Main  Contacts  
Table of contents
Introduction
The Feminine Mind-1
The War Between the Sexes-2.1
The War Between the Sexes-2.2
The War Between the Sexes-2.3
Marriage-3.1
Marriage-3.2
Marriage-3.3
Marriage-3.4
Woman Suffrage-4.1
Woman Suffrage-4.2
Woman Suffrage-4.3
Woman Suffrage-4.4
The New Age-5.1
The New Age-5.2
The Kama Sutra of Vatsyayana. INTRODUCTION
THE VATSYAYANA SUTRA-1-2
THE VATSYAYANA SUTRA-3-4-5
OF SEXUAL UNION-1-2
OF SEXUAL UNION-3-4-5
OF SEXUAL UNION-6-7-8
OF SEXUAL UNION-10-11
ABOUT THE ACQUISITION OF A WIFE-1-2
ABOUT THE ACQUISITION OF A WIFE-3-4-5
ABOUT A WIFE-1-2
ABOUT THE WIVES OF OTHER MEN-1-2
ABOUT THE WIVES OF OTHER MEN-3-4
ABOUT THE WIVES OF OTHER MEN-5-6
ABOUT COURTESANS-1-2
ABOUT COURTESANS-3-4
ABOUT COURTESANS-5-6
ABOUT THE MEANS OF ATTRACTING OTHERS TO YOURSELF-1-2
CONCLUDING REMARKS

female beauty as is on display in Christendom, bring to their judgments 

a capacity but slightly greater than that a cow would bring to the 

estimation of epistemologies. They are so unfitted for the business 

that they are even unable to agree upon its elements. Let one such 

man succumb to the plaster charms of some prancing miss, and all his 

friends will wonder what is the matter with him. No two are in accord as 

to which is the most beautiful woman in their own town or street. Turn 

six of them loose in millinery shop or the parlour of a bordello, and 

there will be no dispute whatsoever; each will offer the crown of love 

and beauty to a different girl. 

 

And what aesthetic deafness, dumbness and blindness thus open the way 

for, vanity instantly reinforces. That is to say, once a normal man has 

succumbed to the meretricious charms of a definite fair one (or, more 

accurately, once a definite fair one has marked him out and grabbed him 

by the nose), he defends his choice with all the heat and steadfastness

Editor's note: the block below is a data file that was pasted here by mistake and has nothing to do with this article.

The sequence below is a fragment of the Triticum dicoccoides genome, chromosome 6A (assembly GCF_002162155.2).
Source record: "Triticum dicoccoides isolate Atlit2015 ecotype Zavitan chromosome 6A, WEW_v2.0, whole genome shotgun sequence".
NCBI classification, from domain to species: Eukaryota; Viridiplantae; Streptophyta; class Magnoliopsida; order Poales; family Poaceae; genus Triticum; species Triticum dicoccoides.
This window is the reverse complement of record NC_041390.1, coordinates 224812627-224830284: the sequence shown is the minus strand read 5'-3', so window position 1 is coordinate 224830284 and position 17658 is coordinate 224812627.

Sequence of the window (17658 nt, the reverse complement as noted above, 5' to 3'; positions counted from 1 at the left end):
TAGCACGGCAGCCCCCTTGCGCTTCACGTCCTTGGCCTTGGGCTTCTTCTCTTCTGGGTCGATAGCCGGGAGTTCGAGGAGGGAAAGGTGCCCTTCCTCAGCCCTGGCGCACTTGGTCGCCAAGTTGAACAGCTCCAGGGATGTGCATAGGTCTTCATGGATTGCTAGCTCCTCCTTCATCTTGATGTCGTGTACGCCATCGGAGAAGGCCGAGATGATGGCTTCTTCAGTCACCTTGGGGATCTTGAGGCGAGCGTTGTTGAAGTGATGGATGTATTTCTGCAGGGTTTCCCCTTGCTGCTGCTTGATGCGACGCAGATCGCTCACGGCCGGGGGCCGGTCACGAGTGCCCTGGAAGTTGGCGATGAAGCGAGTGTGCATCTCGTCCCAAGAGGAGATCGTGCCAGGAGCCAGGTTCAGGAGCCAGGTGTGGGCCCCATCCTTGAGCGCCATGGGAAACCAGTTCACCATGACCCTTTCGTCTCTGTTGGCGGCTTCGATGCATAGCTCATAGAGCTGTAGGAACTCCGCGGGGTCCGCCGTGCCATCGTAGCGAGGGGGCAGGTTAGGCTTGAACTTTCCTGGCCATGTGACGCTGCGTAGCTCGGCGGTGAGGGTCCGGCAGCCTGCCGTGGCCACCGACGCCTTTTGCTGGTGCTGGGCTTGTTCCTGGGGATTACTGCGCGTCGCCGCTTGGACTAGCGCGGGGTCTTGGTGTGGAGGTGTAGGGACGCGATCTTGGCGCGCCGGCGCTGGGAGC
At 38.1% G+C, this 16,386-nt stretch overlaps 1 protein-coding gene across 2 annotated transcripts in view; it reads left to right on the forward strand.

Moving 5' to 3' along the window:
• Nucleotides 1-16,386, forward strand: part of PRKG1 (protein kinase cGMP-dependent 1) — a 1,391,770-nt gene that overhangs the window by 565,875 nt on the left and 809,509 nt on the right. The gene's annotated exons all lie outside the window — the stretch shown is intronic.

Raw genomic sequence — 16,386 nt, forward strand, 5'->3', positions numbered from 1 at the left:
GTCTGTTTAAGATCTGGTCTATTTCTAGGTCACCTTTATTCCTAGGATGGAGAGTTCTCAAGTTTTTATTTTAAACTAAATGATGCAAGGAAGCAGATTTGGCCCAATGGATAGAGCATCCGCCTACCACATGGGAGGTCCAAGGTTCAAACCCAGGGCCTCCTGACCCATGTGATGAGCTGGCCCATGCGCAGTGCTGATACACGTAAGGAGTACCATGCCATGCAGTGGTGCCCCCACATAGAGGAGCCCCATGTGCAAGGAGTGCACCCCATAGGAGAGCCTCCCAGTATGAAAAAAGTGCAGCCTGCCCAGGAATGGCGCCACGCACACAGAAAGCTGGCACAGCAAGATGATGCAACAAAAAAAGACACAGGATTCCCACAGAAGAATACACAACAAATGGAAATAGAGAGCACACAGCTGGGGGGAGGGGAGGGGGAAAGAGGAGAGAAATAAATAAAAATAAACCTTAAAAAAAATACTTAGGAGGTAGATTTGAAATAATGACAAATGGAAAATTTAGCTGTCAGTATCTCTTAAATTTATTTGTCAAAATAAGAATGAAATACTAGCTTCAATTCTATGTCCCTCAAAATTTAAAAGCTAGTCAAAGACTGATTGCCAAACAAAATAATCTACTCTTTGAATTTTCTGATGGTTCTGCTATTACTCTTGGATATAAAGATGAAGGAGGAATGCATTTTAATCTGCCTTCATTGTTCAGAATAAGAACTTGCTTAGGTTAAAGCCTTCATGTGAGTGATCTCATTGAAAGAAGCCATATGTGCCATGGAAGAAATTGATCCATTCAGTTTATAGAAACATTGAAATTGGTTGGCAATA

appertaining to the defense of a point of the deepest honour. To tell a 

man flatly that his wife is not beautiful, or even that his stenographer 

or manicurist is not beautiful, is so harsh and intolerable an insult to 

his taste that even an enemy seldom ventures upon it. One would offend 

him far less by arguing that his wife is an idiot. One would relatively 

speaking, almost caress him by spitting into his eye. The ego of the 

male is simply unable to stomach such an affront. It is a weapon as 

discreditable as the poison of the Borgias. 

 

Thus, on humane grounds, a conspiracy of silence surrounds the delusion 

of female beauty, and so its victim is permitted to get quite as much 

delight out of it as if it were sound. The baits he swallows most are 

not edible and nourishing baits, but simply bright and gaudy ones. He 

succumbs to a pair of well-managed eyes, a graceful twist of the body, 

a synthetic complexion or a skilful display of ankles without giving 

the slightest thought to the fact that a whole woman is there, and 

that within the cranial cavity of the woman lies a brain, and that the 

idiosyncrasies of that brain are of vastly more importance than all 

imaginable physical stigmata combined. Those idiosyncrasies may make for 

amicable relations in the complex and difficult bondage called marriage; 

they may, on the contrary, make for joustings of a downright impossible 


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